(This article belongs to the Special Issue Nanoscale Ferroelectrics and Their Applications)
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9 pages, 4072 KiB  
Article
Structure and Dynamics of Ferroelectric Domains in Polycrystalline Pb(Fe1/2Nb1/2)O3
by Hana Ursic, Andreja Bencan, Uros Prah, Mirela Dragomir and Barbara Malic
Materials 2019, 12(8), 1327; https://doi.org/10.3390/ma12081327 - 23 Apr 2019
Cited by 4 | Viewed by 3536
Abstract
A complex domain structure with variations in the morphology is observed at ambient temperature in monoclinic Pb(Fe1/2Nb1/2)O3. Using electron microscopy and piezoresponse force microscopy, it is possible to reveal micrometre-sized wedge, lamellar-like, and irregularly shaped domains. By [...] Read more.
A complex domain structure with variations in the morphology is observed at ambient temperature in monoclinic Pb(Fe1/2Nb1/2)O3. Using electron microscopy and piezoresponse force microscopy, it is possible to reveal micrometre-sized wedge, lamellar-like, and irregularly shaped domains. By increasing the temperature, the domain structure persists up to 80 °C, and then starts to disappear at around 100 °C due to the proximity of the ferroelectric–paraelectric phase transition, in agreement with macroscopic dielectric measurements. In order to understand to what degree domain switching can occur in the ceramic, the mobility of the domain walls was studied at ambient temperature. The in situ poling experiment performed using piezoresponse force microscopy resulted in an almost perfectly poled area, providing evidence that all types of domains can be easily switched. By poling half an area with 20 V and the other half with −20 V, two domains separated by a straight domain wall were created, indicating that Pb(Fe1/2Nb1/2)O3 is a promising material for domain-wall engineering. Full article
(This article belongs to the Special Issue Nanoscale Ferroelectrics and Their Applications)
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12 pages, 9306 KiB  
Article
Domain Diversity and Polarization Switching in Amino Acid β-Glycine
by Daria Vasileva, Semen Vasilev, Andrei L. Kholkin and Vladimir Ya. Shur
Materials 2019, 12(8), 1223; https://doi.org/10.3390/ma12081223 - 15 Apr 2019
Cited by 11 | Viewed by 3133
Abstract
Piezoelectric materials based on lead zirconate titanate are widely used in sensors and actuators. However, their application is limited because of high processing temperature, brittleness, lack of conformal deposition and, more importantly, intrinsic incompatibility with biological environments. Recent studies on bioorganic piezoelectrics have [...] Read more.
Piezoelectric materials based on lead zirconate titanate are widely used in sensors and actuators. However, their application is limited because of high processing temperature, brittleness, lack of conformal deposition and, more importantly, intrinsic incompatibility with biological environments. Recent studies on bioorganic piezoelectrics have demonstrated their potential in these applications, essentially due to using the same building blocks as those used by nature. In this work, we used piezoresponse force microscopy (PFM) to study the domain structures and polarization reversal in the smallest amino acid glycine, which recently attracted a lot of attention due to its strong shear piezoelectric activity. In this uniaxial ferroelectric, a diverse domain structure that includes both 180° and charged domain walls was observed, as well as domain wall kinks related to peculiar growth and crystallographic structure of this material. Local polarization switching was studied by applying a bias voltage to the PFM tip, and the possibility to control the resulting domain structure was demonstrated. This study has shown that the as-grown domain structure and changes in the electric field in glycine are qualitatively similar to those found in the uniaxial inorganic ferroelectrics. Full article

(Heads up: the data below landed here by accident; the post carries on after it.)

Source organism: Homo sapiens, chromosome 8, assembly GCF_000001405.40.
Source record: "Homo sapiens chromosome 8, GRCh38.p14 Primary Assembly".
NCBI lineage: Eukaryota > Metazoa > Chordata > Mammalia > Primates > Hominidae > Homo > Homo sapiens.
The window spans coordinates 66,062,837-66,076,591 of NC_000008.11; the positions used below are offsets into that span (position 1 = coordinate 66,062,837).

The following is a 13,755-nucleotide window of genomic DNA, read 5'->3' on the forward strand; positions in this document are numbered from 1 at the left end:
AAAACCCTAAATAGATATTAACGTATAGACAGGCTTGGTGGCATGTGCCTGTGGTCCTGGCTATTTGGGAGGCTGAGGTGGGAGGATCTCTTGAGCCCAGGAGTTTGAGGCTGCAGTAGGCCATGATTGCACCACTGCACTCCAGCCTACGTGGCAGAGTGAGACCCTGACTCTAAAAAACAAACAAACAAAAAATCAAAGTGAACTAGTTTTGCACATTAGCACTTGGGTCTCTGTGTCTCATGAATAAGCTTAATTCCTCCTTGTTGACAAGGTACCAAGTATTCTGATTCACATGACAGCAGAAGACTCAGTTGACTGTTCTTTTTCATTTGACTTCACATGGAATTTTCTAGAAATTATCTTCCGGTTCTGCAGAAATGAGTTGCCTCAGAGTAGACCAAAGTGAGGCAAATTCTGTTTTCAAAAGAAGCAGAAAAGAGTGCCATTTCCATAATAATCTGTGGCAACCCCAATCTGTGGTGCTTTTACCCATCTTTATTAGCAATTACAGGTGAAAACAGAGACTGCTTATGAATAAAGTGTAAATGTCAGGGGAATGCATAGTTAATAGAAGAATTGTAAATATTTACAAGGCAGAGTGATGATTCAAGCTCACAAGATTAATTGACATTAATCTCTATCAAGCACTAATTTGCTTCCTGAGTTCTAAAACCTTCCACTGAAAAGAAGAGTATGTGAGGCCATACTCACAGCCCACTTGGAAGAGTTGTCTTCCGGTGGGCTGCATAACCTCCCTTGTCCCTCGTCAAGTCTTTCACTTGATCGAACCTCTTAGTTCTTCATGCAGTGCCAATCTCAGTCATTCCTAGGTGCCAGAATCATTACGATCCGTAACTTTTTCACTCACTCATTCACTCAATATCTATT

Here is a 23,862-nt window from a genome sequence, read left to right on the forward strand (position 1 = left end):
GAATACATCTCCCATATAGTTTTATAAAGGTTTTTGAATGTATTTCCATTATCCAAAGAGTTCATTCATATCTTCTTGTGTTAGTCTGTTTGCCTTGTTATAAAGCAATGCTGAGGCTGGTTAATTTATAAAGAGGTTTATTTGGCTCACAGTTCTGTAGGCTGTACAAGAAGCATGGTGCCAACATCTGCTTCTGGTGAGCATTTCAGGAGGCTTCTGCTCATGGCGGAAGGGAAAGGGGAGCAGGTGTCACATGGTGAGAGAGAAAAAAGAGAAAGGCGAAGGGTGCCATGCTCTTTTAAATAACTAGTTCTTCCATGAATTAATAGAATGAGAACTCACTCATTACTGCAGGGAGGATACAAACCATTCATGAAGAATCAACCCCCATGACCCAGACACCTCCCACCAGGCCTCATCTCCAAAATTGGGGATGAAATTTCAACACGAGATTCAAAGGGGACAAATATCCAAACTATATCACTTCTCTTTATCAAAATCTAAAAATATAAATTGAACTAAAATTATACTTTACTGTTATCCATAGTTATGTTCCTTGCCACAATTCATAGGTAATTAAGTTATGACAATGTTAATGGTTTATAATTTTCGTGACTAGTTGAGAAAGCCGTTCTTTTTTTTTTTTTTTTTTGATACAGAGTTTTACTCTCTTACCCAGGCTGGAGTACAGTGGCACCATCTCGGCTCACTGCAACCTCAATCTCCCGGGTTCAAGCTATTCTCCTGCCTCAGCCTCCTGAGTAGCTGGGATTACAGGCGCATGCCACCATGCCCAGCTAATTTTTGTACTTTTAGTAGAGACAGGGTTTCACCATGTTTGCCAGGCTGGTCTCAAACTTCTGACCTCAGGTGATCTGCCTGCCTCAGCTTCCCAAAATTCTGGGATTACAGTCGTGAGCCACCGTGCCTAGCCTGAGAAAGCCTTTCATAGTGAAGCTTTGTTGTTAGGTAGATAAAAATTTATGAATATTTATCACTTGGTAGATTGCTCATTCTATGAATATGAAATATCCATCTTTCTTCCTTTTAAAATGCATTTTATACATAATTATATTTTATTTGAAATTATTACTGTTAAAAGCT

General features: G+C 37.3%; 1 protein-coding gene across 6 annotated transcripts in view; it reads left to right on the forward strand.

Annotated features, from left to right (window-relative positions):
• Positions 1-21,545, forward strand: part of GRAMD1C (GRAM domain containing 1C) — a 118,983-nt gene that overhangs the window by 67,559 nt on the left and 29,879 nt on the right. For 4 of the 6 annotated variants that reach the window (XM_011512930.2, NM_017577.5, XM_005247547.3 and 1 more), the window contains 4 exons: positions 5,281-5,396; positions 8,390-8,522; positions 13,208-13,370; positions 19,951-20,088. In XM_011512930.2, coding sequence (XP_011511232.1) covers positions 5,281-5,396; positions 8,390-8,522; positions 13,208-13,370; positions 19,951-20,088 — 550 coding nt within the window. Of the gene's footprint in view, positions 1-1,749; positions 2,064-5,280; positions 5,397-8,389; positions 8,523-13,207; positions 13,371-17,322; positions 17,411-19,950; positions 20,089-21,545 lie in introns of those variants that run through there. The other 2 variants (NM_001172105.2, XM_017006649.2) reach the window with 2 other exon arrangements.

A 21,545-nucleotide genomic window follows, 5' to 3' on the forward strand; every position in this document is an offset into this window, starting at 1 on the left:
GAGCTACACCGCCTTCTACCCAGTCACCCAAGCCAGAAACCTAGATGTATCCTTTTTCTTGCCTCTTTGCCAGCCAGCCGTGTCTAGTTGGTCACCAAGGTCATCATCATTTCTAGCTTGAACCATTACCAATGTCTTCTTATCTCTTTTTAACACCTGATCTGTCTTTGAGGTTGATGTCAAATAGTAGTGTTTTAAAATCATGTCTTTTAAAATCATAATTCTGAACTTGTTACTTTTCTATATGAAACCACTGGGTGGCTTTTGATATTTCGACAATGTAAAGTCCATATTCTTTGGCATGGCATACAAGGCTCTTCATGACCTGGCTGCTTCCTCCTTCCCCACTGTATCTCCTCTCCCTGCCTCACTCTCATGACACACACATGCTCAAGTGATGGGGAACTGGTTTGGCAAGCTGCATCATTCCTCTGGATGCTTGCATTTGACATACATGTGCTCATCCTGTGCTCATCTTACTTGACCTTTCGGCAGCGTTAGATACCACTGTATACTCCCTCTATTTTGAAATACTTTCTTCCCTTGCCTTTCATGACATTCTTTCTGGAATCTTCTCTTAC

(This article belongs to the Special Issue Nanoscale Ferroelectrics and Their Applications)
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11 pages, 3014 KiB  
Article
Synthesis, Giant Dielectric, and Pyroelectric Response of [001]-Oriented Pr3+ Doped Pb(Mg1/3Nb2/3)O3-PbTiO3 Ferroelectric Nano-Films Grown on Si Substrates
by Changlong Cai, Deqiang Zhang, Weiguo Liu, Jun Wang, Shun Zhou, Yongming Su, Xueping Sun and Dabin Lin
Materials 2018, 11(12), 2392; https://doi.org/10.3390/ma11122392 - 28 Nov 2018
Cited by 11 | Viewed by 3880
Abstract
The [001]-oriented Pr3+ doped Pb(Mg1/3Nb2/3)O3-0.30PbTiO3 (Pr-PMN-PT) thin films with a composition near the morphotropic phase boundary (MPB) were synthesized by a sol–gel method. The crystal structure was characterized using X-ray diffraction. It was found that [...] Read more.
The [001]-oriented Pr3+ doped Pb(Mg1/3Nb2/3)O3-0.30PbTiO3 (Pr-PMN-PT) thin films with a composition near the morphotropic phase boundary (MPB) were synthesized by a sol–gel method. The crystal structure was characterized using X-ray diffraction. It was found that a single perovskite phase was achieved in Pr-PMN-PT thin films annealed at 650 °C for 3 min. The dielectric constant (εr) value was 2400 in 2.5% Pr-PMN-PT thin films at room temperature, 110% higher than that of pure PMN-PT samples. Through 2.5% Pr3+ doping, remanent polarization (Pr) and coercive field (Ec) values increased from 11.5 μC/cm2 and 35 kV/cm to 17.3 μC/cm2 and 63.5 kV/cm, respectively, in PMN-PT thin films. The leakage current densities of pure and 2.5% Pr-PMN-PT thin films were on the order of 1.24 × 10−4 A/cm2 and 5.8 × 10−5 A/cm2, respectively, at 100 kV/cm. A high pyroelectric coefficient (py) with a value of 167 μC/m2K was obtained in 2.5% Pr-PMN-PT thin films on Si substrate, which makes this material suitable for application in infrared detectors. Full article
(This article belongs to the Special Issue Nanoscale Ferroelectrics and Their Applications)